After the rifle jammed, documents said the suspect dropped it and pulled the handgun out from under his coat. Another student, Samuel Strahan, came up to him and according to documents said, "I always knew you were going to shoot up the school" and "you know that is going to get you in trouble."

The suspect then started shooting, killing Strahan and injuring three other students: Emma Nees, Jordyn Goldsmith, and Gracie Jensen.

Documents said the suspect continued firing until the pistol jammed. While trying to unjam the pistol, documents said the suspect accidentally fired another round, which struck the floor nearby.

According to the search warrant, one girl, who was shot in the arm, was pulled out of the hallway and into a chemistry room where people tried to help her. Another student told KREM 2 she laid down in the hallway next to another girl who was shot and held her hand and prayed with her.

Freeman High School teacher John Hays saw the suspect walk past his classroom carrying a handgun after hearing numerous gun shots immediately outside his classroom along the long hallway. Documents said Hays walked out of his classroom and saw the suspect had dropped his gun. Hays told detectives the suspect was raising his hands above his head, surrendering to Joe Bowen, a custodian at the high school, who was approaching him. Bowen ordered the suspect to lie down on the floor.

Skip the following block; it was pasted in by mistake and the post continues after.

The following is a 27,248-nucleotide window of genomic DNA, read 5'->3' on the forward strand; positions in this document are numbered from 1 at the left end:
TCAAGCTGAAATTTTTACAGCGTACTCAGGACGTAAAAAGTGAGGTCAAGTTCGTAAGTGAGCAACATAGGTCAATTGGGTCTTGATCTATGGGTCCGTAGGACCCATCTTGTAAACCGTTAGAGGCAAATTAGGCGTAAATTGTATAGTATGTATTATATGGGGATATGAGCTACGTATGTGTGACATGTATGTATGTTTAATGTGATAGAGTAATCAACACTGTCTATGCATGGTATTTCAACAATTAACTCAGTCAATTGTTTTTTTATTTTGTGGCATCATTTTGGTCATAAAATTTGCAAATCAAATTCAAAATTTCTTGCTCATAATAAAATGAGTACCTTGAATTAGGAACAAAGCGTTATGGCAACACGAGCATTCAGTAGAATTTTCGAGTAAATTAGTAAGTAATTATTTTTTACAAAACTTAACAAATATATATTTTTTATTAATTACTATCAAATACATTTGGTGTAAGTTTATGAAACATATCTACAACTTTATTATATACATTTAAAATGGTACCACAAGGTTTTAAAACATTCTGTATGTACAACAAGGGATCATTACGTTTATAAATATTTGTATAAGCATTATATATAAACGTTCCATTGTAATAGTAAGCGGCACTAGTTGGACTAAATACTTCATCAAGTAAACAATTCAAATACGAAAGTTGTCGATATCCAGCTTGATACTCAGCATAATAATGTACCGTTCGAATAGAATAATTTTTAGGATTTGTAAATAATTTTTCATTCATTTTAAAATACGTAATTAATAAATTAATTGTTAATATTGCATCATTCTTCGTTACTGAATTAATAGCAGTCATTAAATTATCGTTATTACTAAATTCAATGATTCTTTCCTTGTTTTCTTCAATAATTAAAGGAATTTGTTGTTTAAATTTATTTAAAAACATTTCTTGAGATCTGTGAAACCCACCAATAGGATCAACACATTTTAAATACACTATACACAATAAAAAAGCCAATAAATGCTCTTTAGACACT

Documents said Hays immediately saw an assault style rifle on the floor near his classroom door, so he picked it up and took it into his classroom to keep it out of reach. Bowen held the suspect down until Spokane County Sheriff’s Deputy Ron Nye, Freeman’s school resource officer, arrived and took him into custody. Deputy Nye was at the middle school nearby when shots were fired, according to the sheriff’s office.

When detectives arrived at Freeman High School, they reported seeing numerous fired cartridge cases scattered on the floor along the majority of the second floor hallway. Detectives also said the hallway was covered in a trail of an unknown white powder. A large black sports style duffel bag with numerous boxes of rifle ammunition in it was found at the far end of the hallway, according to documents.

Suspect’s Behavior Before the Shooting

The suspect was in the care of a school counselor and mental health professional for suicidal thoughts, which prompted his temporary suspension, according to documents.

A friend of the suspect said he handed out threatening notes the first or second day of school this year. Students said the notes said he was going to do something stupid to where either he gets killed or put in jail.